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A set of classes for parsing and rendering resolution-independent SVG (Scalable Vector Graphics) files in your iOS application.

The nerdy details: JAMSVGImage parses SVG files and transforms all 'path' elements into a collection of stylized UIBezierPath objects which are rendered (at any scale) at the device's native resolution at runtime. SVG files are typically produced with 2D drawing applications such as Adobe Illustrator or Inkscape.

JAMSVGImageView Example

Why SVG?

Look: they look great no matter if they are scaled up or down since SVG images are described with mathematical curves rather than discrete pixels as with PNG or JPG.

Convenience: there's no need to generate @2x and @3x versions of your art assets. A single SVG is all you need.

File Size: SVG and SVGZ (gzipped SVG) are typically a fraction of the file size of a set of PNG or JPG art assets.


Use JAMSVGImage and JAMSVGImageView in places where you would normally use UIImage, UIImageView, or where you would programmatically draw your own graphics. There are a few ways to use these classes.

JAMSVGImageView is IBDesignable and IBInspectable so you can drag a UIView to your layout in Interface Builder, set the class type to "JAMSVGImageView", and then type the name of the SVG image like so:

JAMSVGImageView Example

Secondly, you can programmatically alloc and init a new JAMSVGImageView with a JAMSVGImage, and add it to your view heirarchy

JAMSVGImage *tiger = [JAMSVGImage imageNamed:@"tiger"];
JAMSVGImageView *tigerImageView = [JAMSVGImageView.alloc initWithSVGImage:tiger];
tigerImageView.contentMode = UIViewContentModeScaleAspectFit;
[self.view addSubview:tigerImageView];

The SVG image will draw at high resolution no matter what the density or scale of the device's display.

Third, you can create a JAMSVGImage instance and use the drawInCurrentContext method in your current graphics context like so:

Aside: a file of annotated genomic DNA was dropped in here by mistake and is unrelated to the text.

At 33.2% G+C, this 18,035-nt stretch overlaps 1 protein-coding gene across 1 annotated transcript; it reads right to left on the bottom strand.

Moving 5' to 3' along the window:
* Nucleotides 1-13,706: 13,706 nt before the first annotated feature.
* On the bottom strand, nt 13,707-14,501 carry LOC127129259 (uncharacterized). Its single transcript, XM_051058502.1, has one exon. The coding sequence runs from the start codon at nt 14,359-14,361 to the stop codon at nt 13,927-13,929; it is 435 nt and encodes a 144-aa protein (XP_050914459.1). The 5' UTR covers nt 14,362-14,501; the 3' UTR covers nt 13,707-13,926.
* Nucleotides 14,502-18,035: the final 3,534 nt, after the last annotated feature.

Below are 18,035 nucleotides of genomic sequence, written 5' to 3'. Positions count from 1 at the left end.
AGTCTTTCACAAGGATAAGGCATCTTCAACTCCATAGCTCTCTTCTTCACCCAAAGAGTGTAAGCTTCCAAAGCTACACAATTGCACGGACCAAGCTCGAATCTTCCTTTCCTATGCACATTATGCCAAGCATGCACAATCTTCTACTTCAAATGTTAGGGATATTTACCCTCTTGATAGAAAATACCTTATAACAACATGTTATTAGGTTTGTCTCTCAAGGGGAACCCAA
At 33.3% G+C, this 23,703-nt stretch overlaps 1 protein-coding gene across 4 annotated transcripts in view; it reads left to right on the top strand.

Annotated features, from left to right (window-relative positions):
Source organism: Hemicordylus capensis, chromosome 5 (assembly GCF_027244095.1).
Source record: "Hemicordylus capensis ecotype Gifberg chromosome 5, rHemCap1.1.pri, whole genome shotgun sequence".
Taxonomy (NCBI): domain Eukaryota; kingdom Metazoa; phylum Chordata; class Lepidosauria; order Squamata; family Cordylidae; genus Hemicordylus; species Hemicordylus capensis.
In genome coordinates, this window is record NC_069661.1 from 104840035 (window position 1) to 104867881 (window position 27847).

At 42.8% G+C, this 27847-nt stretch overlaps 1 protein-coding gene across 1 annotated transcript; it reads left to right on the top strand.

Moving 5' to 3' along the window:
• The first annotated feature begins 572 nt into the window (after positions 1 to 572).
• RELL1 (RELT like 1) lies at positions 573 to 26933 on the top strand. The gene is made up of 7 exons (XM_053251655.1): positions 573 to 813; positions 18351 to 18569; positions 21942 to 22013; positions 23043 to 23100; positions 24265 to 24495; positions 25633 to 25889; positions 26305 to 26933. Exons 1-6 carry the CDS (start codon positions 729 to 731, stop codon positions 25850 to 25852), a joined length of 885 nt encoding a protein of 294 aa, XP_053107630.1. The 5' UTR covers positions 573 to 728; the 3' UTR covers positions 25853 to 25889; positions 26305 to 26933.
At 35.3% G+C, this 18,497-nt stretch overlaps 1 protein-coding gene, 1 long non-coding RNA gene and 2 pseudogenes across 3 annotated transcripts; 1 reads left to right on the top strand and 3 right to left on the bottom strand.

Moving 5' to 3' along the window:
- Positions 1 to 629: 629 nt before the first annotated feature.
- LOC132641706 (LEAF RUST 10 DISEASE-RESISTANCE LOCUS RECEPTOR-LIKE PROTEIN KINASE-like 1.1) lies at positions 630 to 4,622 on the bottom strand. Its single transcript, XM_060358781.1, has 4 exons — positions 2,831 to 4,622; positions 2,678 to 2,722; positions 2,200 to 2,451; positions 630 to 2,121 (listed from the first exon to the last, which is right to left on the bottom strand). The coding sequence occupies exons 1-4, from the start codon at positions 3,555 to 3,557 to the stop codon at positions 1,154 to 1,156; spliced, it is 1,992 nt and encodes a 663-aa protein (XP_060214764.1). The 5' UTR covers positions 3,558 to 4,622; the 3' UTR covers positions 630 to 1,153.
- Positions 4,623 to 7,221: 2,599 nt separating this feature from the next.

JAMSVGImage *tiger = [JAMSVGImage imageNamed:@"tiger"];
[tiger drawInCurrentContext];

You can also call [tiger image] or .CGImage to get a raster UIImage or CGImageRef and use that anywhere you would use a UIImage or CGImageRef. You can set the scale before getting the image if you need it bigger or smaller, or you can pass in a rect to have the SVG rendered in that rect at the proper scale for your device (whether it's a @1x, @2x, or @3x screen):

[self.button setBackgroundImage:[[JAMSVGImage imageNamed:@"fancyButton"] imageAtSize:self.button.bounds.size] forState:UIControlStateNormal];

Last, there is a JAMSVGButton subclass of UIButton that allows setting the four button states to SVG files via Interface Builder.

JAMSVGButton Example

Supported SVG Shape Features & Appearance:

File Formats:

  • SVG 1.1 documents either normal or gzipped (.svgz)

Shape Primitives:

  • Circle
  • Ellipse
  • Rectangle
  • Line
  • Polyline
  • Bezier Path
  • Elliptical Arc

Shape Appearance:

  • Fill Color
  • Fill Rules
  • Gradient Fill
  • Opacity
  • Stroke Color
  • Stroke Weight
  • Line Dashes
  • Line Join/Cap (Butt/Round/Miter)
  • Affine Transformations
  • Inherited Group Level Appearance

SVG Document Properties:

  • viewBox
  • width, height

Note on using JAMSVGImage with Cocoapods

To use the IBDesignable and IBInspectable attributes in Interface Builder while bringing JAMSVGImage in via cocoapods requires a bit of hackery:

  1. Make sure you're using Cocoapods 0.36.0.beta.1 or newer
  2. Add use_frameworks! at the top of your Podfile to enable Framework opt-in
  3. Add all SVGs have to a "Copy Files" build phase for the JAMSVGImage framework in your Pods project, like so:

Pods Example

Keep in mind that if you go this route, you will probably have to repeat these steps every time you run pod install.

An alternative to this workaround is to just drag the class files directly to your project (make sure you link to "libz.dylb").


Why not use vector PDF with Xcode 6+ and iOS 7+? Xcode's vector PDF functionality is limited to rendering @1x, @2x, and @3x bitmaps at their natural size at build time. JAMSVGImage is far more versatile since SVGs are rendered at arbitrary size at runtime.

If you're using this in a production app, please let me know! I'd love to get feedback and figure out how to make it better. If there are any SVG parts you're missing out on you should fork, fix, and issue a pull request. The only supported SVG elements are "path" elements and associated styling information. JAMSVGImage passes all 19 of the SVG1.1 conformance tests for the "path" element.